10 South African Womxn Illustrators on our Radar (Part-1)

June 24, 2020 | By Between 10and5

South Africa, like many other African countries, boasts an abundance of creative talents. We wanted to shine a light on a few womxn illustrators we believe are crossing boundaries while creating great pieces of art.


Lethabo Huma

Lethabo Huma is a Pretoria based illustrator and ‘digital painter’ as she describes herself. The 21-year-old artist displays expressive portraiture with the fusion of stars, formed lines, and soft background hues. Drawing inspiration from elements she can resonate with, Huma uses her work as a way to portray her emotional and mental response to life’s experiences. She ultimately aims to evoke emotion and thought in her viewers.


Phathu Nembilwi

Full-time illustrator Phathu Nembilwi finds happiness in her artistic expression. Highly influenced by strong female figures in her life, she features women exuding grace and self-ownership followed by her floral, tropical background aesthetic. Her work celebrates the natural beauty and strength of women, as they go about normal everyday activities.


Sinomonde Ngwane

Durban based artist Sinomonde Ngwane brings forth emotive illustrations from a place of relatability. Her modest artworks marry words with visuals that take inspiration from personal experiences and those of others.  An avid reader of poetry, Sinomonde looks to words as an influence.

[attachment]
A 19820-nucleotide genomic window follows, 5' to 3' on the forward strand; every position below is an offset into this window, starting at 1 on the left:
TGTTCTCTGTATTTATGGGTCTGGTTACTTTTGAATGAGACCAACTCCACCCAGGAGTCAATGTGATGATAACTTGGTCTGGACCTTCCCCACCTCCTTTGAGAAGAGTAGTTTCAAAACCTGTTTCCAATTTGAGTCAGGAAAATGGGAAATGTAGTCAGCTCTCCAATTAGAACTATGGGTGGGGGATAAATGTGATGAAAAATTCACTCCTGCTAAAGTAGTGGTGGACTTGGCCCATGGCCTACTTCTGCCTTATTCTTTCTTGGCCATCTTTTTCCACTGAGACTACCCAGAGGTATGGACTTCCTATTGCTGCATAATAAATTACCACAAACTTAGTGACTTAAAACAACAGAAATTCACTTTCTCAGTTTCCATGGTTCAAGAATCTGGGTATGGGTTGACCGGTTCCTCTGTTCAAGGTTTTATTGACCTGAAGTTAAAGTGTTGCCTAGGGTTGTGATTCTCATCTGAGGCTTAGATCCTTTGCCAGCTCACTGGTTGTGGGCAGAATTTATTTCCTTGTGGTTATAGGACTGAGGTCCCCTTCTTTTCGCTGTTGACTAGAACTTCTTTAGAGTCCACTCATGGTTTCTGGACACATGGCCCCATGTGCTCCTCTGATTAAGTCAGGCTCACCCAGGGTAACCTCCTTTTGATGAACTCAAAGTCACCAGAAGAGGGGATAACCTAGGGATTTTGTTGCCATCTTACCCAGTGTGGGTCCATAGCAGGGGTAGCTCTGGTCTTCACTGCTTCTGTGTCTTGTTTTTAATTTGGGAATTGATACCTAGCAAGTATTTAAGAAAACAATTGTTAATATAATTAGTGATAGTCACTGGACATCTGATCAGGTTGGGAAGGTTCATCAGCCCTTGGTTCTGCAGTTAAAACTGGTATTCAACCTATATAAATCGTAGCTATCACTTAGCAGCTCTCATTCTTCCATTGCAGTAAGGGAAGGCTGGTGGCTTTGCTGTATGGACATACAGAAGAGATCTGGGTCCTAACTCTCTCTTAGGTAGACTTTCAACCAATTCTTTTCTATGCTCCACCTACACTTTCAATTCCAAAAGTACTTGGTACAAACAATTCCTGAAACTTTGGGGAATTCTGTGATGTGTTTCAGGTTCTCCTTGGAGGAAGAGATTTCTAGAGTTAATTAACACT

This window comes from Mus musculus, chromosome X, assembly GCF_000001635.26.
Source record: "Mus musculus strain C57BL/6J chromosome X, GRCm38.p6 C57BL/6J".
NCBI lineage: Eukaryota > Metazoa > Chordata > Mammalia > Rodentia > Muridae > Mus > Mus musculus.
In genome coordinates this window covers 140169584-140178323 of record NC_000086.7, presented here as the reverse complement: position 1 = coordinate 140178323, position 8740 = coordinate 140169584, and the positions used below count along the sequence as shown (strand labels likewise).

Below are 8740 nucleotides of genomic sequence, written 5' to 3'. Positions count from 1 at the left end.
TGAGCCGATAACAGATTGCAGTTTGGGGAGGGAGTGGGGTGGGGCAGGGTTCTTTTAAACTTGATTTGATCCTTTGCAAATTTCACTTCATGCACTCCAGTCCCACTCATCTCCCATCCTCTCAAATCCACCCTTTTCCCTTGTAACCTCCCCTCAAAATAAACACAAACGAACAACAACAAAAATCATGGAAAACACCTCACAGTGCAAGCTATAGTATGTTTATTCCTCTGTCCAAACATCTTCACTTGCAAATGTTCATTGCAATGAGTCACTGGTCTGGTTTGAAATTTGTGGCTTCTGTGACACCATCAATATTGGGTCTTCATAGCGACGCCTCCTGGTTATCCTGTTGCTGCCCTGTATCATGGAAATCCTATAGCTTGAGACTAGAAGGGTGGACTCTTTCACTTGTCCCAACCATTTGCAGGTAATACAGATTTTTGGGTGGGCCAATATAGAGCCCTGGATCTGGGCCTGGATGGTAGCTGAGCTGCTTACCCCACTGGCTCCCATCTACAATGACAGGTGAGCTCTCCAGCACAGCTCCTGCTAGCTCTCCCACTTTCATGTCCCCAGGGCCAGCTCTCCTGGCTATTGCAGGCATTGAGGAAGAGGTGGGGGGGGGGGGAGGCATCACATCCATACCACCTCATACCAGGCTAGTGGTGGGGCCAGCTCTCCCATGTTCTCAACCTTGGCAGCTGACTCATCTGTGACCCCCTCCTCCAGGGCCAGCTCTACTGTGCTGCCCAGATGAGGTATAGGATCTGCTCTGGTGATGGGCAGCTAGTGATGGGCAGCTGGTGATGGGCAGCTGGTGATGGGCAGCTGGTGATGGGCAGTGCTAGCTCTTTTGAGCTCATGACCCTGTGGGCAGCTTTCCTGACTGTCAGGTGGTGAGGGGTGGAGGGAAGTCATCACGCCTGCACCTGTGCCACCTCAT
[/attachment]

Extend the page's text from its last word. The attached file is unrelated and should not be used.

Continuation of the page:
Phila Hillie

Phila Hillie places women at the center of her inspiration for her work. As an architecture graduate, she interrogates the various avenues of how her subject matter can be represented. With loud color and the use of simple shapes as seen in her work, she aims to tell the stories of women, their struggles, beauty, and everyday way of living.


Snalo Ngcaba

East London-born and Johannesburg-based designer and illustrator Sinalo Ngcaba holds scintillating illustrations to her name with a tone of unplumbed, contrasting collages that play on internet trends. Valiant lines and shapes with defined edges describe her minimalistic modern style, which she achieves digitally. Snalo opts for loud colors and shades over textures to convey mood.


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10 South African Womxn Illustrators on our Radar (Part-2)